A Great and Terrible Beauty

The Gemma Doyle Trilogy

By Libba Bray

I’ve had this book on my shelf for over a decade, and I am so sad I didn’t pick it up until now. A Great and Terrible Beauty is many of my favorite things in one pretty package: historical fiction, fantasy, and young girls finding out who they want to be. I read the entire series in just a few days, which means I’m having to backtrack to write these reviews. I regret that a little, but I just couldn’t put the books down!

I actually have very few complaints about this book. Gemma, the main character, is fun to follow, and I love her inner dialogue; she’s sarcastic and witty in equal measure. I found myself laughing a few times while reading! Each character in A Great and Terrible Beauty has a distinct personality and motivation. And they clash! Even the main four girls have conflict between each other frequently, which is something I really appreciate in books because it cultivates character growth or, at the very least, understanding. There’s some wonderfully written tension between Gemma and Kartik too. No, really, it’s great. (And it gets better in the next couple books.)

Bray deals with the Victorian era rather well. Most of the girls in the story are worried about their futures in relation to making a good marriage. Some girls are happy with that. Some are ambivalent. Some don’t care. And some are actively hostile toward the prospect. Pippa, one of my favorite characters, wants to marry for love and is instead betrothed against her will. Ultimately, she makes her choice. (Guess you’ll have to read the book to find out what she decided!) Felicity doesn’t wish to be married at all! Ann would like to be swept off her feet and live a safe, stable life as a lady. Gemma doesn’t know quite what she wants yet, but she’ll figure it out eventually.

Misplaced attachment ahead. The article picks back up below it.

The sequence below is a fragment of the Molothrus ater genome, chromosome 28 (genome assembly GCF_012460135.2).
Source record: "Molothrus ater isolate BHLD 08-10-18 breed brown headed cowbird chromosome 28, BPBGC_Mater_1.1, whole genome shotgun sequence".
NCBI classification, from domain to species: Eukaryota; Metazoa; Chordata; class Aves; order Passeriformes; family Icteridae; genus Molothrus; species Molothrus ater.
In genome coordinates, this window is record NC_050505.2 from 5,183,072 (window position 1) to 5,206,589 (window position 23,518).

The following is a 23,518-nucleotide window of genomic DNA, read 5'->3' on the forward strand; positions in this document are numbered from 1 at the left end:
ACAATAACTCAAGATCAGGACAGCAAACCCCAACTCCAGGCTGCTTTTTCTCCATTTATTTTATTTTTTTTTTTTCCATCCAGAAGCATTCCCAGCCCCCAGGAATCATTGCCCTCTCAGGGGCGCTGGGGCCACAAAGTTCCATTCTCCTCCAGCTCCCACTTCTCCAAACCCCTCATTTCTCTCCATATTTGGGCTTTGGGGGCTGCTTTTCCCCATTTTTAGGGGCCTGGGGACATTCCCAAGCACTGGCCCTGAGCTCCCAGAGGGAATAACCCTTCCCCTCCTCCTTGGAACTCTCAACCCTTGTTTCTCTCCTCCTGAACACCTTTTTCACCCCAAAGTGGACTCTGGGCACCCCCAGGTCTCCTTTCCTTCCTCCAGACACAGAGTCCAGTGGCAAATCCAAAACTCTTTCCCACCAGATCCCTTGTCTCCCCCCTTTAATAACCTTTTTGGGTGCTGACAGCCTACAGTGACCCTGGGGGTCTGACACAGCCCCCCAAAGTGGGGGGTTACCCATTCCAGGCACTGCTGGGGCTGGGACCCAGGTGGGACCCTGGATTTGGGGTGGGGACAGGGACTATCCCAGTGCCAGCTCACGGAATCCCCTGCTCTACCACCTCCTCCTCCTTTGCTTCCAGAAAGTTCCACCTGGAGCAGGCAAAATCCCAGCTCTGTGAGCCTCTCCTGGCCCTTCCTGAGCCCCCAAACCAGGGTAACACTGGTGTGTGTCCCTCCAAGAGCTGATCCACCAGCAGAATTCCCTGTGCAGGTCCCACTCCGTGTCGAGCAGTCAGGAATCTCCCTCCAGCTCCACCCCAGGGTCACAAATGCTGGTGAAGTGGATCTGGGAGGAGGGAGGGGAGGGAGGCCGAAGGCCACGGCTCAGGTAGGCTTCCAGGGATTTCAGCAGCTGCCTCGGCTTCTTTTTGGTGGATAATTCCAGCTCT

There’s a few spaces in A Great and Terrible Beauty that have mentions of racism: one inner thought of a character not “supposed” to find someone of a certain race attractive was the one mention that really stuck out to me. Honestly, I think it wasn’t necessary in the book at all. I understand the time and place the book is set in, but the “way of the world” for the time is obvious enough through action and interaction. And for the character, it felt, well, out of character.

A major theme in this book is control. Who has it? Who wants it? And what are these clashing parties willing to do to get it? There’s an argument for man versus woman to be made—which will come back to haunt us in book three—but A Great and Terrible Beauty mostly deals with loss. There’s so, so much loss in this book. It’s not always a bad thing, but the main characters are 16-year-old girls trying to find their place in the world and finding they have very little wiggle room.

But on to something happier: the magic! I adore the magic system in this book. It’s a physical thing. It drains and fades. There are consequences for its use! I really enjoyed how the magic affected the girls’ mental states. It changed how they felt about their futures. About life. And that alteration caused a need for more. More power. More control. More freedom.

I love how Libba Bray writes. Her descriptions are immersive and unique and fit the story to perfection. I didn’t notice any phrases “out of their time” either. Bray’s world is alive and full of amazing characters and conflicts. At this point, it’s obvious I recommend this book—the whole series—so what’re you waiting for? Have fun!

~ Anna

(Entry 22)

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